As a dietitian, one of the first things I need to establish when I start working with someone new is what they are hoping to achieve by coming into the clinic.
Increased energy, better recovery from training, reducing weight, improved blood sugar control are just some of the answers I can get.
Much has been written and about the benefits of goal setting. And working on one's health is no different, whereby a goal can assist greatly in shaping the information needed or to help outline the steps needed to help you create a change.
So where do we go wrong?
One of the main issues that I see, is that some of my clients goals are not overly specific or achievable. Setting a goal of “getting active” is a great starting point, but there is so much that this could actually mean to different people (e.g. running for 30 minutes every day vs. walking to the train station instead of driving vs. training for a marathon). When you don’t have an end goal that can be measured or ticked off a checklist, you won’t ever really know when you have reached the end point, and therefore never feel the sense of accomplishment that comes along with achieving your goal.
On top of that, expecting too much, trying to achieve too many things at once and setting unrealistic goals can create a list of tasks that seem impossible to accomplish (in the short term at least) and increases the likelihood of giving up after the first few hurdles. Having to push through many hurdles to get to a larger goal without ever experiencing a sense of accomplishment requires much more perseverance than pushing through a couple of hurdles to get to a smaller goal (and feeling accomplished consistently along the way). What all of this points to is having a plan in place to set yourself up for success.
So how do you set realistic goals and follow through with achieving them?
1. Set a goal that you know will give you some intrinsic satisfaction, and that will motivate you to keep going.
Losing 10kg is a great goal to have, but why are you doing it? If it’s because your doctor told you that’s how much you would need to lose to fit within the healthy weight range, there’s not much there that you could relate to. But if it’s because you want to reduce your risk of developing diabetes or cardiovascular disease to stay healthy enough to see your kids grow up and get married, there is now a much greater value attached to it.
It can even be much simpler than this – do you want to feel comfortable in your wedding dress? Do you have a pair of jeans that you used to fit into? Do you want to stop feeling weighed down as you climb a set of stairs? Have you been told that you’re pre-diabetic and need to lose weight to reduce the chance of becoming diabetic? This is what you should remind yourself of whenever hurdles pop up along the way.
2. Set SMART goals. (SMART = specific, measurable, attainable, relevant, time-bound).
This is probably the oldest trick in the book, but it works:
You determine specifically what you want to achieve (“I want to get stronger” vs. “I want to squat 100kg)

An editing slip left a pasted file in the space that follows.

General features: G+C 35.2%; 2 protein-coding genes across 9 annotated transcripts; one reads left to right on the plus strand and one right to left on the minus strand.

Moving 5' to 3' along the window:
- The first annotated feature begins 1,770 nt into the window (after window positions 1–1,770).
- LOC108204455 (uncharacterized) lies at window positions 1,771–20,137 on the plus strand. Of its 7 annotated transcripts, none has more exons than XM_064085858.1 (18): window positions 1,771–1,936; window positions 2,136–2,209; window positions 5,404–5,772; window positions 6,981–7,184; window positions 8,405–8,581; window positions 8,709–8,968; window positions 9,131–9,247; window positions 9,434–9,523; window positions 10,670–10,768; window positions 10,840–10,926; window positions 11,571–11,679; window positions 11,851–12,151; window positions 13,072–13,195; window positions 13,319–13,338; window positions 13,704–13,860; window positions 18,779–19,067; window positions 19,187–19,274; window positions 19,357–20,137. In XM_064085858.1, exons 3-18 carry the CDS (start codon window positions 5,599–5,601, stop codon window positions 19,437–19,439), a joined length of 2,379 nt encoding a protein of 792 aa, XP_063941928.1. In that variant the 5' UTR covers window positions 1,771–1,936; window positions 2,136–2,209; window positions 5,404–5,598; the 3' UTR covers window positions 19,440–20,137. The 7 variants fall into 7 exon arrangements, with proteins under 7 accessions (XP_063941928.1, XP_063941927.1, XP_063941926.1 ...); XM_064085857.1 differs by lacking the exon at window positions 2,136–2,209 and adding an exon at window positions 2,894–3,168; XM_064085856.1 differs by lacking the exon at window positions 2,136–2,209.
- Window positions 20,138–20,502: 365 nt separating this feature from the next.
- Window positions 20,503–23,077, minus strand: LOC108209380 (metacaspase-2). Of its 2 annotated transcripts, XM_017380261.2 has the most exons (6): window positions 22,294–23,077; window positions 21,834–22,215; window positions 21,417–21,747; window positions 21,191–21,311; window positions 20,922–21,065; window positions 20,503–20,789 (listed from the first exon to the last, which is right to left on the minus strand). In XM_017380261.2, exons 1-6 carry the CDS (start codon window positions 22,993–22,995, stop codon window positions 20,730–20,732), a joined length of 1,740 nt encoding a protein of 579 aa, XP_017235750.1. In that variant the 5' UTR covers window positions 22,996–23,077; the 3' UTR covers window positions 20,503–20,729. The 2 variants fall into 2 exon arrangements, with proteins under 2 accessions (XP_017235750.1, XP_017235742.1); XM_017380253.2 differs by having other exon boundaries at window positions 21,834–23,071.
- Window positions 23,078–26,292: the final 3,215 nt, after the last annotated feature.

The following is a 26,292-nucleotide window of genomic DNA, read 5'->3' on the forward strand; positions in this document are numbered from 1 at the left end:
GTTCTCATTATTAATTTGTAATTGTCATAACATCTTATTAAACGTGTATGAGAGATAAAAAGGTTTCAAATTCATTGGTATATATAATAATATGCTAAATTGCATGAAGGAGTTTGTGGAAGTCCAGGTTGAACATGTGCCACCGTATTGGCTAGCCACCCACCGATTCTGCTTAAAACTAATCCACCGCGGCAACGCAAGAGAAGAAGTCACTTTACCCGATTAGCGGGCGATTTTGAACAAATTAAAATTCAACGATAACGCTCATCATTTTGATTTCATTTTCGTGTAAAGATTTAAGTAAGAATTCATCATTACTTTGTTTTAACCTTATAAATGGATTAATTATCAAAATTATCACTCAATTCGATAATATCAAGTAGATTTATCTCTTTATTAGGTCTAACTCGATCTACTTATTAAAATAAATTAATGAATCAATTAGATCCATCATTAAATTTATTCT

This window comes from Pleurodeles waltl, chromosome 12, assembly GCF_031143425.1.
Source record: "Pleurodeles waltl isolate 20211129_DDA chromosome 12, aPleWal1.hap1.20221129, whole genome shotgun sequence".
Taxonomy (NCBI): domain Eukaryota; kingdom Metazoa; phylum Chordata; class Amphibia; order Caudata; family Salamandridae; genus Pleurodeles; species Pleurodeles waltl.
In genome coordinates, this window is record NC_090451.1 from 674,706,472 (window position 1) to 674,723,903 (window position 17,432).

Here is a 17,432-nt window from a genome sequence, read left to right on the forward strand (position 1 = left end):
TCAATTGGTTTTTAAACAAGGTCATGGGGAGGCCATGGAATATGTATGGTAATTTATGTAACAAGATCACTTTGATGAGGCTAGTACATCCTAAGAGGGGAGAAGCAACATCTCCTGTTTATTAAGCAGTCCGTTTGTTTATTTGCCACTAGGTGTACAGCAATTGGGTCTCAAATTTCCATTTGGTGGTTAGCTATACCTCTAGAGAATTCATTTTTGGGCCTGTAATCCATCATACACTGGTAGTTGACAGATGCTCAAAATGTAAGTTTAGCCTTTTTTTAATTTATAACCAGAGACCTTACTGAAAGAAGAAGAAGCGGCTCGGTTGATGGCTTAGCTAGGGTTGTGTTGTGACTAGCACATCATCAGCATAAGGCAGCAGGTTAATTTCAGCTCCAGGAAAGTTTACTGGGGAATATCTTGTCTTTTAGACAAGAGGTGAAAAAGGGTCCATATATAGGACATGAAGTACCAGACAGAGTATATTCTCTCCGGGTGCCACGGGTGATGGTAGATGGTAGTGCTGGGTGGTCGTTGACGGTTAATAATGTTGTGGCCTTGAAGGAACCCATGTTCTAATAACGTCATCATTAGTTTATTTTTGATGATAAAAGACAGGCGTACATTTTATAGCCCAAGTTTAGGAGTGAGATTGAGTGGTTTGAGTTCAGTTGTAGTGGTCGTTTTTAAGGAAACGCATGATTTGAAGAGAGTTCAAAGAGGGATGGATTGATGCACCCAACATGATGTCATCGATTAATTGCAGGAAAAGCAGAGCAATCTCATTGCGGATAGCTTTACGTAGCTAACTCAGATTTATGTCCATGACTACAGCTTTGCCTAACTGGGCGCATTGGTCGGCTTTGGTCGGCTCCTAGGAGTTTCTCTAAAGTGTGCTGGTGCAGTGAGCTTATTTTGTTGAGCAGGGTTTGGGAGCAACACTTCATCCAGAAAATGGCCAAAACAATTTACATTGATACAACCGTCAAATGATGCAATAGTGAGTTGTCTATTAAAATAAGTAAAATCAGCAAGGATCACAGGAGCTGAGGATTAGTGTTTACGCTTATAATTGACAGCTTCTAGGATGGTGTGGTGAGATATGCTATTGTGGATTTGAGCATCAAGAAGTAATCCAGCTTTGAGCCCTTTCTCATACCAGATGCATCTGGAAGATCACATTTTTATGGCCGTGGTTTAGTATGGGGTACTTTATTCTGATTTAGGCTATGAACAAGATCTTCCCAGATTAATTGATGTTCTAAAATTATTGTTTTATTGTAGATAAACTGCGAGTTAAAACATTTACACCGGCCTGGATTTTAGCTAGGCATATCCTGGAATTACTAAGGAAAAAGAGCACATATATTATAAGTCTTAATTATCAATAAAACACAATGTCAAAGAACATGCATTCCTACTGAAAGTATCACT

You create a goal in which you can measure your progress rather than guessing how close you are to achieving your goal, and can create smaller goals to tick-off on the way to the larger one (“today I achieved a 90kg squat PR, which is 5kg more than my previous PR of 85kg, and 5kg closer to achieving my larger goal of 100kg).
You create something that is actually attainable in a relatively short period of time, rather than something that might take years to accomplish (“I want to squat 100kg for 1 rep” vs. “I want to squat 100kg for 10 reps”)
You are able to determine the small steps that will actually help you in achieving your end goal, and don’t waste your time on irrelevant actions that overwhelm you rather than steering you in the right direction (“I will reduce my frequency of running 5km daily to just twice a week for the next 6 months, so that I can focus on strength training and avoid fatigue from over-training)
You create a time-frame to achieve the goal within to prevent you from becoming complacent, procrastinating, and leaving it for a more “convenient” time (“I will achieve this goal within 6 months)
3. Write down what it is that you want to achieve (in the SMART format).
Write down your end goal, and the smaller steps you need to achieve to get there. Have them on paper so that you can’t change them over time (and shortcut your way there), and can visually see when you have achieved them. The language you use here is also important – “I will” is much more powerful than “I want to” or “I hope to.” Keep the goals in a place that you regularly walk past or look at in your daily activities so that it is always at the front of your mind, and motivation stays high.
4. Most importantly, don’t give up!
If steps 1-3 are in place, the only thing stopping you from achieving your goals is lack of perseverance, determination and willpower. Commitment to achieving your goals is the most important step, so be prepared to put in some work and don’t expect it to be a walk in the park.
So there you have it. Although setting goals is an important step in achieving change, I hope the process outlined above assists you in checking whether your current goals are SMART and motivating!